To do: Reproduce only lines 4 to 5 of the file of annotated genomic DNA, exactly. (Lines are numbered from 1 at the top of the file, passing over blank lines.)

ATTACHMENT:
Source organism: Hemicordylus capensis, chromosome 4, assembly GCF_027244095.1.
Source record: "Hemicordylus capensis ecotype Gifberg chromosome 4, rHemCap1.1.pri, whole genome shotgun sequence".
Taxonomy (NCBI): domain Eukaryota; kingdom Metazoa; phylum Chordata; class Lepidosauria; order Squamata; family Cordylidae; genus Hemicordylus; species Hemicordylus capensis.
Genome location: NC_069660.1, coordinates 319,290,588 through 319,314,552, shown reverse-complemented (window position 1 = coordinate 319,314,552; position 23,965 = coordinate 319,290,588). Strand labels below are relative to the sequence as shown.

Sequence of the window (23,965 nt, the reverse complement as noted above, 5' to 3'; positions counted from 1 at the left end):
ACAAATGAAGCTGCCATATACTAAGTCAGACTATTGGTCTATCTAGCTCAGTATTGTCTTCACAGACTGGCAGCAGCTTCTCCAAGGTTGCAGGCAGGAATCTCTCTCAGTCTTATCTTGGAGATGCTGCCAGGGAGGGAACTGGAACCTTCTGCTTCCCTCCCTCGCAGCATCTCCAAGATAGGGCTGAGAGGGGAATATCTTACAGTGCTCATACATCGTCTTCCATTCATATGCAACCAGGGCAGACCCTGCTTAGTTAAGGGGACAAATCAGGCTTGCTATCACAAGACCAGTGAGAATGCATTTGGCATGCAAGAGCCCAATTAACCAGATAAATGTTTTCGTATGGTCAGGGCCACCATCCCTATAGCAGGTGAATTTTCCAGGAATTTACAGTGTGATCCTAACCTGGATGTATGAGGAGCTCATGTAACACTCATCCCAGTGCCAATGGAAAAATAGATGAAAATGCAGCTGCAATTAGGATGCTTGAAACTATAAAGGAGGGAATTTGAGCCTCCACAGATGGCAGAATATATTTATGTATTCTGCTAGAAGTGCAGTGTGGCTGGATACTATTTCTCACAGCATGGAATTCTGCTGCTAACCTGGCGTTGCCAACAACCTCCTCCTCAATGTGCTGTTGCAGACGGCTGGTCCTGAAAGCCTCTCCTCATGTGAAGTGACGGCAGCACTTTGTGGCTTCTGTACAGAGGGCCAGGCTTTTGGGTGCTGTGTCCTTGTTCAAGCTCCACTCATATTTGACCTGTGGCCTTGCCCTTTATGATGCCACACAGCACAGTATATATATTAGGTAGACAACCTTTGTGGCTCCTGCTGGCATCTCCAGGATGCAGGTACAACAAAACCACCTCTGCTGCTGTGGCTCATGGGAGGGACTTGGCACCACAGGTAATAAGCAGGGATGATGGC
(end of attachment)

Genome location: NC_069660.1, coordinates 319,290,588 through 319,314,552, shown reverse-complemented (window position 1 = coordinate 319,314,552; position 23,965 = coordinate 319,290,588). Strand labels below are relative to the sequence as shown.

Sequence of the window (23,965 nt, the reverse complement as noted above, 5' to 3'; positions counted from 1 at the left end):